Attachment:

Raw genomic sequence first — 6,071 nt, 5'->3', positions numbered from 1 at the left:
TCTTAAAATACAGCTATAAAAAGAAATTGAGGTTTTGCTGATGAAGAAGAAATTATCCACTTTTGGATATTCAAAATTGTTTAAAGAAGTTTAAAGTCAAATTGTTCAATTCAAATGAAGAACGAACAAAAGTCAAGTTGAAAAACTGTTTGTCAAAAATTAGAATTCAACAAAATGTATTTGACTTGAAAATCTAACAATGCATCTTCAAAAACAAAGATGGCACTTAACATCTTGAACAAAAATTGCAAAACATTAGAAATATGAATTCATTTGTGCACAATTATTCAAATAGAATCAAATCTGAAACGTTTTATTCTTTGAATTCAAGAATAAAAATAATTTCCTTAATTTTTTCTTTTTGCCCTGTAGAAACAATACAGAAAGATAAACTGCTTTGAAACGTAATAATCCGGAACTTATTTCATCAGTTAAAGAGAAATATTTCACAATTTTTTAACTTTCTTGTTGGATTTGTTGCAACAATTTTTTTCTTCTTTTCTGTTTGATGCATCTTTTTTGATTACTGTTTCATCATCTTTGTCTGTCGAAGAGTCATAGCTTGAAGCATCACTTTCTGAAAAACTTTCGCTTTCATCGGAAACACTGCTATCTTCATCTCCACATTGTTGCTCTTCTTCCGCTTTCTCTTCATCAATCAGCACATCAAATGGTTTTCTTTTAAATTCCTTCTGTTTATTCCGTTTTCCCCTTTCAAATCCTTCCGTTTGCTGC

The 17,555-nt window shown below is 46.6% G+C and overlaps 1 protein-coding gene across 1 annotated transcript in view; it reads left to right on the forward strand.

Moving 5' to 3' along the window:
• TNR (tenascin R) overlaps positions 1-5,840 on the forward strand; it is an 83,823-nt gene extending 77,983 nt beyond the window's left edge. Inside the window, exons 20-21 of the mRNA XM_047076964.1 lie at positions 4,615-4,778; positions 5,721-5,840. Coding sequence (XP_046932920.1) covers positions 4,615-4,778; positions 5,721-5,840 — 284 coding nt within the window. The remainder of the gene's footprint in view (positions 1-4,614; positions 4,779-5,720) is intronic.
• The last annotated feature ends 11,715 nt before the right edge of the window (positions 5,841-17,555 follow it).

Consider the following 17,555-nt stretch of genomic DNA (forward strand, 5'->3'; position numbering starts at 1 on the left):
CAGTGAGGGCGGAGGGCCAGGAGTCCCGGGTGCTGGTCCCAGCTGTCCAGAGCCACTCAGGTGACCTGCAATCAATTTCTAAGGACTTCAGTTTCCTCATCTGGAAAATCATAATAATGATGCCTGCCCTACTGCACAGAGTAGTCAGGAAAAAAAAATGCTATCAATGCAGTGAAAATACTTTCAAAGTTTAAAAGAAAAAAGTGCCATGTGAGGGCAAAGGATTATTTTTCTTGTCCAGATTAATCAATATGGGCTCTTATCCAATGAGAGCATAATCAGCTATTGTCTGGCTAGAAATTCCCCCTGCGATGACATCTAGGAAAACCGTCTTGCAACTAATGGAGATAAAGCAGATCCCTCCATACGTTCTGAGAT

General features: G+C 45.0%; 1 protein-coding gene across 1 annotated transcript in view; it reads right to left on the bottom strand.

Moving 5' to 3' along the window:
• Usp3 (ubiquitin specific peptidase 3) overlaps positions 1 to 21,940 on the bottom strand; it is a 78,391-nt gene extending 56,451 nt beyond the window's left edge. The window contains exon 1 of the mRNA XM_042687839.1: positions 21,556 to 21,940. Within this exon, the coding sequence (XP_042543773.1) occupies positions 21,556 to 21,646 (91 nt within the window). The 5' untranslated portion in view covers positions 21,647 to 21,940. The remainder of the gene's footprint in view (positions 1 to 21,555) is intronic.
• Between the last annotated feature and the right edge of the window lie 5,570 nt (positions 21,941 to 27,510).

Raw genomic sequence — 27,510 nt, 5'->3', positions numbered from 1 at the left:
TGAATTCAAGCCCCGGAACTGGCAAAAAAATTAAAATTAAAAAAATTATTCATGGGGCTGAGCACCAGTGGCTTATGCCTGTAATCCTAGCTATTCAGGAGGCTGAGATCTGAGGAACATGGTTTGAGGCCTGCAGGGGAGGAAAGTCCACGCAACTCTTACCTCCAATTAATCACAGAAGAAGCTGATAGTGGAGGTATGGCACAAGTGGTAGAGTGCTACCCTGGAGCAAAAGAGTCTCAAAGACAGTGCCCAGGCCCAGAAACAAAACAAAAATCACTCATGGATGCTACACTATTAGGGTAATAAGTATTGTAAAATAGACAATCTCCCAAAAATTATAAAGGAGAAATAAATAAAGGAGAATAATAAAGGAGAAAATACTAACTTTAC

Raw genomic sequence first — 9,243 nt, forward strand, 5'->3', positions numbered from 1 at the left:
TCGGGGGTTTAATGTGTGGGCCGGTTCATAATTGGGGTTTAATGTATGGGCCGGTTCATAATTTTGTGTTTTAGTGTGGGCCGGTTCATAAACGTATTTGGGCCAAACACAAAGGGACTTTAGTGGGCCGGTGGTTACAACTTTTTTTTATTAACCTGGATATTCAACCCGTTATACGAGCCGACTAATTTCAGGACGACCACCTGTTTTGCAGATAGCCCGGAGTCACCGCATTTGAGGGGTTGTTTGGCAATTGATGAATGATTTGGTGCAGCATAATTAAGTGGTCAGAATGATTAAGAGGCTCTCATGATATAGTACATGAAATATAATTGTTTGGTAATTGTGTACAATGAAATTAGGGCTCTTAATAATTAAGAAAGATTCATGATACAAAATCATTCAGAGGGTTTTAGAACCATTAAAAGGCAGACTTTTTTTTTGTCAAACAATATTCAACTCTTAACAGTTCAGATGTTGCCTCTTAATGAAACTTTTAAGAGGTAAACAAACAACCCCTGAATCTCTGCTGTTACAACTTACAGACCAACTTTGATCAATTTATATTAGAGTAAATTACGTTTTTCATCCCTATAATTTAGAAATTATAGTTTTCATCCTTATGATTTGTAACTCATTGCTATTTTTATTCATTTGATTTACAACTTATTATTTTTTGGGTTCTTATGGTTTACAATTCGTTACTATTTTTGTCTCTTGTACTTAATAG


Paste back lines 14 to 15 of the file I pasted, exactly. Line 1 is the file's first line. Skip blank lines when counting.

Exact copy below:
TGAATTCAAGCCCCGGAACTGGCAAAAAAATTAAAATTAAAAAAATTATTCATGGGGCTGAGCACCAGTGGCTTATGCCTGTAATCCTAGCTATTCAGGAGGCTGAGATCTGAGGAACATGGTTTGAGGCCTGCAGGGGAGGAAAGTCCACGCAACTCTTACCTCCAATTAATCACAGAAGAAGCTGATAGTGGAGGTATGGCACAAGTGGTAGAGTGCTACCCTGGAGCAAAAGAGTCTCAAAGACAGTGCCCAGGCCCAGAAACAAAACAAAAATCACTCATGGATGCTACACTATTAGGGTAATAAGTATTGTAAAATAGACAATCTCCCAAAAATTATAAAGGAGAAATAAATAAAGGAGAATAATAAAGGAGAAAATACTAACTTTAC

Raw genomic sequence first — 9,243 nt, forward strand, 5'->3', positions numbered from 1 at the left: